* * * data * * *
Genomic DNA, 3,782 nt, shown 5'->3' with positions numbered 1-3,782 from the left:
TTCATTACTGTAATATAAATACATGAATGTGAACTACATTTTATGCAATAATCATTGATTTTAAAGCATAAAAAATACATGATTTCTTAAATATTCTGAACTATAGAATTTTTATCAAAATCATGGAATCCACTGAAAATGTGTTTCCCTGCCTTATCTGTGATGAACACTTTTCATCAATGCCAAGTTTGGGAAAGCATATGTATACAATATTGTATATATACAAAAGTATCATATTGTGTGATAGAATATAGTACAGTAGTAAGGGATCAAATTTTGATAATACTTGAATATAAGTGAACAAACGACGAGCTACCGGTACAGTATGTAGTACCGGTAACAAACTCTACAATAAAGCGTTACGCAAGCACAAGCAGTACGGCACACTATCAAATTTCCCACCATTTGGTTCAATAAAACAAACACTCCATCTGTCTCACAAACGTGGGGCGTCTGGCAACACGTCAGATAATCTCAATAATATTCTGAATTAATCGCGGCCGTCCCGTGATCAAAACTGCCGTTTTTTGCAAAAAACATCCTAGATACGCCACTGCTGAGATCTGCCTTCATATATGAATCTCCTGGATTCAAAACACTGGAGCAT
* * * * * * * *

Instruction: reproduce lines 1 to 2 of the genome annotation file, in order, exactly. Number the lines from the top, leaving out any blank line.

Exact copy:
Genomic DNA, 3,782 nt, shown 5'->3' with positions numbered 1-3,782 from the left:
TTCATTACTGTAATATAAATACATGAATGTGAACTACATTTTATGCAATAATCATTGATTTTAAAGCATAAAAAATACATGATTTCTTAAATATTCTGAACTATAGAATTTTTATCAAAATCATGGAATCCACTGAAAATGTGTTTCCCTGCCTTATCTGTGATGAACACTTTTCATCAATGCCAAGTTTGGGAAAGCATATGTATACAATATTGTATATATACAAAAGTATCATATTGTGTGATAGAATATAGTACAGTAGTAAGGGATCAAATTTTGATAATACTTGAATATAAGTGAACAAACGACGAGCTACCGGTACAGTATGTAGTACCGGTAACAAACTCTACAATAAAGCGTTACGCAAGCACAAGCAGTACGGCACACTATCAAATTTCCCACCATTTGGTTCAATAAAACAAACACTCCATCTGTCTCACAAACGTGGGGCGTCTGGCAACACGTCAGATAATCTCAATAATATTCTGAATTAATCGCGGCCGTCCCGTGATCAAAACTGCCGTTTTTTGCAAAAAACATCCTAGATACGCCACTGCTGAGATCTGCCTTCATATATGAATCTCCTGGATTCAAAACACTGGAGCAT